As a result of the above, the flows of the sampled ambient air, NO and CO and the pressure in the DUALER are selected for each deployment of PeRCEAS. The selections are a compromise between safety requirements, which limit the amount and concentration of gases aboard HALO, and the values of eCL achieved for a particular residence time.
3.2.1 Effective chain length
The eCL of the DUALER reactors is determined in the laboratory by using a calibrated source of peroxy radicals. The latter uses the photolysis of water vapour at 184.9 nm (Schultz et al., 1995). Briefly, a known water vapour–air mixture is photolysed by a low-pressure mercury (Hg) lamp. A nitrous oxide (N2O) absorption filter attenuates the intensity of 184.9 nm radiation. This is achieved by varying the N2O∕N2 ratio in the filter absorption zone. The photolysis of H2O makes OH and H. In air, the H reacts with O2 in a termolecular reaction to make HO2. The photolysis of oxygen molecules yield oxygen atoms (O), which react with O2 in a termolecular reaction to make O3 (Reichert et al., 2003). CO is added to the gas mixture in the source to convert the OH into HO2 radicals. As a result, each absorbed photon by a water vapour molecule generates two HO2 molecules. Alternatively, the addition of a hydrocarbon (RH) leads to the conversion of OH to a RO2 and consequently to a 1:1 mixture of HO2 and RO2 for calibration. The concentration of HO2 or RO2, and O3 is thus proportional to the intensity of the 184.9 nm electromagnetic radiation. As the absorption coefficient of N2O (Cantrell et al., 1997) does not change significantly around 185 nm ( cm2 molec.−1 at 25 ∘C with a cm2 molec.−1 K−1, temperature dependency), different HO2 and RO2 radical amounts can be produced for a constant H2O concentration. A flow reactor providing a known amount of HO2 or in a laminar flow is placed inside a pressure chamber, having a vacuum-sealed connection to the DUALER inlet. This setup is described in detail elsewhere (Kartal et al., 2009; Horstjann et al., 2014). For the HO2 calibration configuration, the HO2 concentrations are calculated using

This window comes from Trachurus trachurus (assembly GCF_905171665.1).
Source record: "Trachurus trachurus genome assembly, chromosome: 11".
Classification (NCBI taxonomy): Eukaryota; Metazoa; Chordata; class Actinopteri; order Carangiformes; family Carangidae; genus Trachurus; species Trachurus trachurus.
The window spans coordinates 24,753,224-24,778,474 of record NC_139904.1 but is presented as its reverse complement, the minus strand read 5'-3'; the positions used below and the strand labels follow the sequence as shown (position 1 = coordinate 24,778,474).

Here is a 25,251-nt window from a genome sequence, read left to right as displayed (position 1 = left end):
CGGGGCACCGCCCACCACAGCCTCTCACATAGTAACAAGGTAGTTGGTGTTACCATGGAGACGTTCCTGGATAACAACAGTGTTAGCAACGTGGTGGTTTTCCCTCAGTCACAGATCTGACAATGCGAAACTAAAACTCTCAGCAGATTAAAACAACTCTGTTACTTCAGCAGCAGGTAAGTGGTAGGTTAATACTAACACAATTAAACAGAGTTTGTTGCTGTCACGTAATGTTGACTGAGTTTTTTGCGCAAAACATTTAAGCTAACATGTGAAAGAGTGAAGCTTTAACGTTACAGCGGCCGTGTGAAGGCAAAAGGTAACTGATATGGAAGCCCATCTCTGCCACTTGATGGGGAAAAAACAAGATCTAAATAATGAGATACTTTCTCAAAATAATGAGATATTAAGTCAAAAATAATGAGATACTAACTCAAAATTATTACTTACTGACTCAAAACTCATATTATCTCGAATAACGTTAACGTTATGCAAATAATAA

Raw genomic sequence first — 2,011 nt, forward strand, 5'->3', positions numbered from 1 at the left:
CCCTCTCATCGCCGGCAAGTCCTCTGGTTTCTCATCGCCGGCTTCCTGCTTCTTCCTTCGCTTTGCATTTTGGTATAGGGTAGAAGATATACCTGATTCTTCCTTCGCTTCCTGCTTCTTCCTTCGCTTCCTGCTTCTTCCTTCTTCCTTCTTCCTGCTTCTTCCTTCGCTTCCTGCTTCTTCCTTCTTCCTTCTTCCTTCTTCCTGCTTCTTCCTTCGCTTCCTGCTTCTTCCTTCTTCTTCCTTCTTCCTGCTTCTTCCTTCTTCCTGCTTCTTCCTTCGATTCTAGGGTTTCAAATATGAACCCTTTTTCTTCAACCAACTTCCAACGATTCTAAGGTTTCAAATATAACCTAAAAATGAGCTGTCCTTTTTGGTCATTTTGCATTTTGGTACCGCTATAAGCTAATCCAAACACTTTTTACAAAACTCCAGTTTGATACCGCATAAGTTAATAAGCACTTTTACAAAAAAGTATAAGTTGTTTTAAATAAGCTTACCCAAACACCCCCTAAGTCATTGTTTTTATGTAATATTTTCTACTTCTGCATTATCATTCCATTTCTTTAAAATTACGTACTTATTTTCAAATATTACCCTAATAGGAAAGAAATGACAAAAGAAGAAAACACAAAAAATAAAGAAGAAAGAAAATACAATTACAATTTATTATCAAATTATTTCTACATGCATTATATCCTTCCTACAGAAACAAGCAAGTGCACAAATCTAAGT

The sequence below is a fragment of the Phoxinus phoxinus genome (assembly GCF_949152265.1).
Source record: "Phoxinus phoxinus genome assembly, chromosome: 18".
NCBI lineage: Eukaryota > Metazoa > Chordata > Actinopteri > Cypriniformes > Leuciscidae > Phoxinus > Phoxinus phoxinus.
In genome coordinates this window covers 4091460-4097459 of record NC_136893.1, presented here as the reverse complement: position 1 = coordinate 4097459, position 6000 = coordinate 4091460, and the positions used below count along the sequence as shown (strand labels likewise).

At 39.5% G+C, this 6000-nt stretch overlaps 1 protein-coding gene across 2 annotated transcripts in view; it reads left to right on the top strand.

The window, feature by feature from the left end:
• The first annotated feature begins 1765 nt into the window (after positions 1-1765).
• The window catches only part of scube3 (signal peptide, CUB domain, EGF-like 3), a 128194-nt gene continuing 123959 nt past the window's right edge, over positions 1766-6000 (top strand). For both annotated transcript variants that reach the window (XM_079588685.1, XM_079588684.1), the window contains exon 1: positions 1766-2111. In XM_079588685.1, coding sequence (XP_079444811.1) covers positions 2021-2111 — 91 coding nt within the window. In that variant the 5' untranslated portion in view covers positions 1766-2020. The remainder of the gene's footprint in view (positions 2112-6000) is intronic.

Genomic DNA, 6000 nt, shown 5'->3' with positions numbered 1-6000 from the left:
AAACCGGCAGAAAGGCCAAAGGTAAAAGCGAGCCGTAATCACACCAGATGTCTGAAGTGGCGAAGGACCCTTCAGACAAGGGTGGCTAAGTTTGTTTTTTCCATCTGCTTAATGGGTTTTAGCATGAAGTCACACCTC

The value for the absorption cross section of H2O at 184.9 nm, cm2 molec.−1, is taken from Cantrell et al. (1997) and Hofzumahaus et al. (1997), while the O2 effective cross section is determined experimentally for the particular Hg lamp used for calibration and the measurement conditions (Creasey et al., 2000; Hofzumahaus et al., 1997; Kartal et al., 2010).